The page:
While some studies suggest that brainwave entrainment through sound healing may have positive effects on stress reduction, relaxation, and mood, the research in this area is still evolving, and more robust studies are needed to establish the clinical effectiveness of sound healing on brainwave frequencies and overall well-being.
What effect does each frequency have?
The sounds used in sound healing can influence the brain's electrical activity, which we call brainwave frequencies. Our brain has different wave patterns, like fast waves when we are awake and slower waves when we are relaxed or sleeping. When we listen to certain calming sounds in sound healing, our brain tries to match those sounds, and this can make us feel more peaceful and calm.
Beta Waves (13-30 Hz): These are fast waves and happen when we are awake and active, like when we are actively engaged in mental tasks, involved in problem-solving or concentrating.
Alpha Waves (8-12 Hz): Alpha waves are associated with relaxed states, calmness, and a wakeful yet restful mind. They are often observed when a person is in a relaxed and reflective state, like during meditation or daydreaming.
Theta Waves (4-8 Hz): Theta waves are associated with a dreamy, drowsy, or meditative state. They are often observed during light sleep and deep meditation.
Delta Waves (0.5-4 Hz): Delta waves are prominent during deep sleep and are critical for restorative processes, memory consolidation, and physical recovery.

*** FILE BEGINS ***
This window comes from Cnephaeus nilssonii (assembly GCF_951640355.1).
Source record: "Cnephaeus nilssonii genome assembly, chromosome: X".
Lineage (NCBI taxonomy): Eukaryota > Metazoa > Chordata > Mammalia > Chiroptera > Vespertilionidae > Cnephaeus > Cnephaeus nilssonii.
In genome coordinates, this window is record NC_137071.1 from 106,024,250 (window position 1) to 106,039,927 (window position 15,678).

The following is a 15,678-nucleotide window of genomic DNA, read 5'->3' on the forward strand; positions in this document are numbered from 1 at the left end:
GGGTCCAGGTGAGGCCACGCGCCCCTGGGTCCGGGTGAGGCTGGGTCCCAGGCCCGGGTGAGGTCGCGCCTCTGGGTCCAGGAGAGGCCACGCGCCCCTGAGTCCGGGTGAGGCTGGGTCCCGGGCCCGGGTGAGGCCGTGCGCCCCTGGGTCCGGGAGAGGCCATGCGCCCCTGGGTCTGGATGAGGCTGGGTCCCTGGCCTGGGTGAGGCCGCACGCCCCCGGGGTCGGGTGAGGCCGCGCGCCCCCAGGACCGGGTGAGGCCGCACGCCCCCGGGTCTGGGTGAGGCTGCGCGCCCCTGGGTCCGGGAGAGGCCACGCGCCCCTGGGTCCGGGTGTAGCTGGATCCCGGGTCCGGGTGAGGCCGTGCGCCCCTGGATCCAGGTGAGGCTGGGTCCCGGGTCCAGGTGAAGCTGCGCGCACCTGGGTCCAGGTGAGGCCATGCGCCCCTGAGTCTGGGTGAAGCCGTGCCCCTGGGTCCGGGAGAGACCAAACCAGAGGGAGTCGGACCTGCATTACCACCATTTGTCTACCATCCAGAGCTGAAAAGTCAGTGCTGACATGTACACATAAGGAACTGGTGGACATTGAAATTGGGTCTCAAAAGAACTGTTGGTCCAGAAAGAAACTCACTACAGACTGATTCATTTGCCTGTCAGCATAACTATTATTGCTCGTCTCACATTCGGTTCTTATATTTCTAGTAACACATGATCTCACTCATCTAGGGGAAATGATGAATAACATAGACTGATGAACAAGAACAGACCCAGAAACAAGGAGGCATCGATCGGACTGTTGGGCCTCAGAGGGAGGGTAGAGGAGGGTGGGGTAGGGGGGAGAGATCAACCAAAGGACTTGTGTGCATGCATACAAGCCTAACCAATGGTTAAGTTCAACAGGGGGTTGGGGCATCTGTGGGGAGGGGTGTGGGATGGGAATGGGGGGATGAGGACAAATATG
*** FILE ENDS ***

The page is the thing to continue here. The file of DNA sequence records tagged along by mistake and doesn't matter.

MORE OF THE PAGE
What type of music works best to relax?
Have you ever heard of binaural beats? Binaural beats work by presenting slightly different frequencies to each ear, which then leads to the brain perceiving a third frequency, the binaural beat. As you continue listening, your brainwave patterns start synchronizing, meaning that different parts of the brain start working together at the same speed. This can happen when we listen to special sounds like binaural beats. If the sound are in the alpha range (a specific speed of sound), our brain may produce more alpha waves. These alpha waves make us feel relaxed and calm. The effect works by just playing those sounds through a speaker, however to maximize the effect it is recommended to use headphones.
What type of music works best to focus?
Beta waves. If you are trying to focus and concentrate try freqcuencies between 13 and 30 Hz.This frequency range may help promote concentration and alertness.
We all know that certain songs can make us feel calmer, even if we don’t fully understand why. Similarly, during a sound healing session, our body responds to specific frequencies that resonate with it. This interaction affects our brainwaves and leads to different feelings within our body, ultimately leaving us feel more relaxed and at ease. While the exact mechanisms may not be completely clear, the positive impact on our well-being is evident.
Want to experience it in live? Tune in for our monthly Breathwork + Sound Bath event at Studio90.